The resulting art exhibit, which consists of hundreds of pages of illustrated text, has not been without controversy.

“The Orange County Museum of Art was the first to show it, and we were going to participate with them in creating a traveling exhibit, but no other museums agreed to pick it up, so it is coming to us next and will be here for two months,” Hartz said.

Many of the Qur'an's admonitions mirror those of other major religions
Many of the Qur’an’s descriptions an admonitions mirror those of other major religions

In addition to nearly 200 of the ink-and-gouache images, the show also will feature two other large paintings, one a Jacques Cousteau-type painting of underwater research and one of a Russian astronaut, Yuri Gagarin.

“The idea is to portray humanity in terms of the depth of the ocean, the depth of space and the depth of the spirit,” Hartz said.

The exhibit also will include ceramic depictions of the mihrab, the semicircular niche that indicates the direction of Mecca and, therefore, the way people of the Muslim faith should face when praying.

Sura 6A_2011Even so, the overall show should not be considered a religious show, partly because of the English translation of the text of the Qur’an.

“To be considered the direct revelation from God, the text must be written in Arabic, which was Mohammed’s language,” Hartz said. “This is an opportunity for people in this country to learn about the verses of the Qur’an in the context of their own lives and culture.”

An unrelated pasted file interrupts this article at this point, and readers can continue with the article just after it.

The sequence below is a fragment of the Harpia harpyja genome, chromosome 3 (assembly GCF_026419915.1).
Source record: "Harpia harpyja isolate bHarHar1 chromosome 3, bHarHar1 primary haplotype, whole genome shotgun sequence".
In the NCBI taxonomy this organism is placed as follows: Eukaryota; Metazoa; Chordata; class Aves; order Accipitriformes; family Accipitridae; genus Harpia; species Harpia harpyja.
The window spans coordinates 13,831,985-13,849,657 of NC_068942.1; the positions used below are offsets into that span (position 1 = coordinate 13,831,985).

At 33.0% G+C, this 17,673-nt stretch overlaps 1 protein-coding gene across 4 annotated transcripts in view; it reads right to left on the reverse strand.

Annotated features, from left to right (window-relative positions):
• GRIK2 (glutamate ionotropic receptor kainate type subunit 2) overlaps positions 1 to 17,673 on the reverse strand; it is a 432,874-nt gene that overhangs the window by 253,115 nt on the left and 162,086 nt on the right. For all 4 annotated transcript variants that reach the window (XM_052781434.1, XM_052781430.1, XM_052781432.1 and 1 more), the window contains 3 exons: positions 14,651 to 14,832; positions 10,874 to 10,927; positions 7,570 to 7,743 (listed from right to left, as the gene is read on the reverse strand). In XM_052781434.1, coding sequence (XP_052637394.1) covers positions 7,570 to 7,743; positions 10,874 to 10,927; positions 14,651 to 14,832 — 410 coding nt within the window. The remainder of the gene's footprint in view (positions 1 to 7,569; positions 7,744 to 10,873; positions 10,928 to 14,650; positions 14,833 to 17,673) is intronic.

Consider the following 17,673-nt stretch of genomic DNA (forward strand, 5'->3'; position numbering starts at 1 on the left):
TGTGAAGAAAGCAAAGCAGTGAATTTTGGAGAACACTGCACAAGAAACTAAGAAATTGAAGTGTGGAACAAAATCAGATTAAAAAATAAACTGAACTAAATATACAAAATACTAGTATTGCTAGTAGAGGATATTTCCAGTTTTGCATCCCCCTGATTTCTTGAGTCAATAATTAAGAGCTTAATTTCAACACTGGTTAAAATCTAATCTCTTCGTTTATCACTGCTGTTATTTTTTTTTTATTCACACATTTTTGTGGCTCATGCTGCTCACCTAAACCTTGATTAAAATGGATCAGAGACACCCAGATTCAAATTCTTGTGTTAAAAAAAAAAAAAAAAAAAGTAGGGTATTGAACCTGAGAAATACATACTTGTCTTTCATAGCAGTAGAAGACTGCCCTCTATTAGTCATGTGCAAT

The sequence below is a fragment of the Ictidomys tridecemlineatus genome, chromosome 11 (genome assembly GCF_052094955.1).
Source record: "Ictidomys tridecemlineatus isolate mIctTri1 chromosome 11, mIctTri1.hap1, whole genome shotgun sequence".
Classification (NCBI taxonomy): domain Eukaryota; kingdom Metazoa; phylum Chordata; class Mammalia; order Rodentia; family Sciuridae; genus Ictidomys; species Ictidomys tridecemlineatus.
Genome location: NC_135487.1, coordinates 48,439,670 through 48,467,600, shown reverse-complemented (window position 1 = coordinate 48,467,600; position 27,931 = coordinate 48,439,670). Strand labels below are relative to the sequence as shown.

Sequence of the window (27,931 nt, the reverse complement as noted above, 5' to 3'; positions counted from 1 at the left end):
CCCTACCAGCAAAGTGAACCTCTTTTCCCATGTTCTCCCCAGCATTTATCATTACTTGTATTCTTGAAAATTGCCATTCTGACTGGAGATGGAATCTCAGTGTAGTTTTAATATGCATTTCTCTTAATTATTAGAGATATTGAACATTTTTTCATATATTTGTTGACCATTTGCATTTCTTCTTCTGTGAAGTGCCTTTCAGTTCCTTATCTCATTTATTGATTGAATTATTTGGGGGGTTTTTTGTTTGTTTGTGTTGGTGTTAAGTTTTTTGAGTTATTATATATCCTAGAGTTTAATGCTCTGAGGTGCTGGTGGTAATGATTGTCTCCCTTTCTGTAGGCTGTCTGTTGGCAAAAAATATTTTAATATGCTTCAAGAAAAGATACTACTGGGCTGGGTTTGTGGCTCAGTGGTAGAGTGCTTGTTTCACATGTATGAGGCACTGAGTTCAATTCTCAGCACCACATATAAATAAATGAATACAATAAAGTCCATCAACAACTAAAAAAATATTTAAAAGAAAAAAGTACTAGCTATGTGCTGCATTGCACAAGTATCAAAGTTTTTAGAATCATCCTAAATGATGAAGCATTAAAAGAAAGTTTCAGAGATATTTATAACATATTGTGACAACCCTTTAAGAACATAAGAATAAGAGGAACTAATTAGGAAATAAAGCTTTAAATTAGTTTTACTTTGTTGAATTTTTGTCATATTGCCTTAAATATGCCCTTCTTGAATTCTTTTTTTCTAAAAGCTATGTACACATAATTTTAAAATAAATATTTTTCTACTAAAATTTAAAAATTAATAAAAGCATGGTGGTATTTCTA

American Qur’an

When: Through March 19

Where: Jordan Schnitzer Museum of Art, 1430 Johnson Lane, University of Oregon campus

Museum hours: 11 a.m. to 8 p.m. Wednesday, 11 a.m. to 5 p.m. Thursday through Sunday

Information: 541-346-3027 or jsma.uoregon.edu

Special “Amerian Qur’an” events:

* Opening public reception — 6 p.m. to 8 p.m. on Jan. 20 (free admission all day)

* Gallery tour with artist Sandow Birk — 1 p.m. on Jan. 21

* Panel discussion, “Whose Qur’an?” — 2 p.m. on Jan. 21

* Sandow Birk’s “American Qur’an: A New Dawn for the Koran” — 5:30 p.m. on Feb. 2; lecture by Bruce Lawrence, professor emeritus of Islamic Studies at Duke University and adjunct professor at the Fatih Sultan Mehmet Vakf University in Istanbul, Turkey

* Dancing in Damascus: Creativity, Resilience, and the Syrian Revolution — 3:30 p.m. on Feb. 3; lecture by Miriam Cooke, professor of Arab Cultures, Asian & Middle Eastern Studies at Duke University, with book signing at 3 p.m.

* Who is Allah? — 7:30 p.m. on Feb. 6, Reading Room, 175 Lillis Hall; lecture by Bruce Lawrence

* Aesthetic Dimensions of Sandow Birk’s “American Qur’an Project — 5:30 p.m. on Feb. 10; lecture by Iftikhar Dadi, associate professor in Department of History of Art  at Cornell University

*Arab Refugees in Our Midst: Terrorism, Bigotry, and Freedom — 2 p.m. on Feb. 11; Oregon Humanities Conversation with Yasmeen Hanoosh, professor of humanities at Portland State University.

* Whose America? Stories of Immigration, Citizenship, and Religion — 5:30 p.m. on March 1; panel discussion moderated by Chris Chavez of the UO School of Journalism and Communication

* Artist’s Lecture by Sandow Birk — 6 p.m. on March 9, 177 Lawrence Hall, UO campus

* Sandow Birk: “American Qur’an” — 5:30 p.m. on March 10; lecture by Zareena Grewal, associate professor of American Studies and Religious Studies at Yale University, followed by conversation with Sandow Birk

Randi Bjornstad

Has more than 30 years’ journalism experience after a previous stint as a land-use planner. Got first rejection slip at age 11, but the editor wrote an encouraging note. Lives in Eugene, Ore., with husband-and-photographer Paul Carter, adorable dog Tallulah and quirky cats Pearl, Audrey, Garbo, Harry and Ozma.

randi has 174 posts and counting.See all posts by randi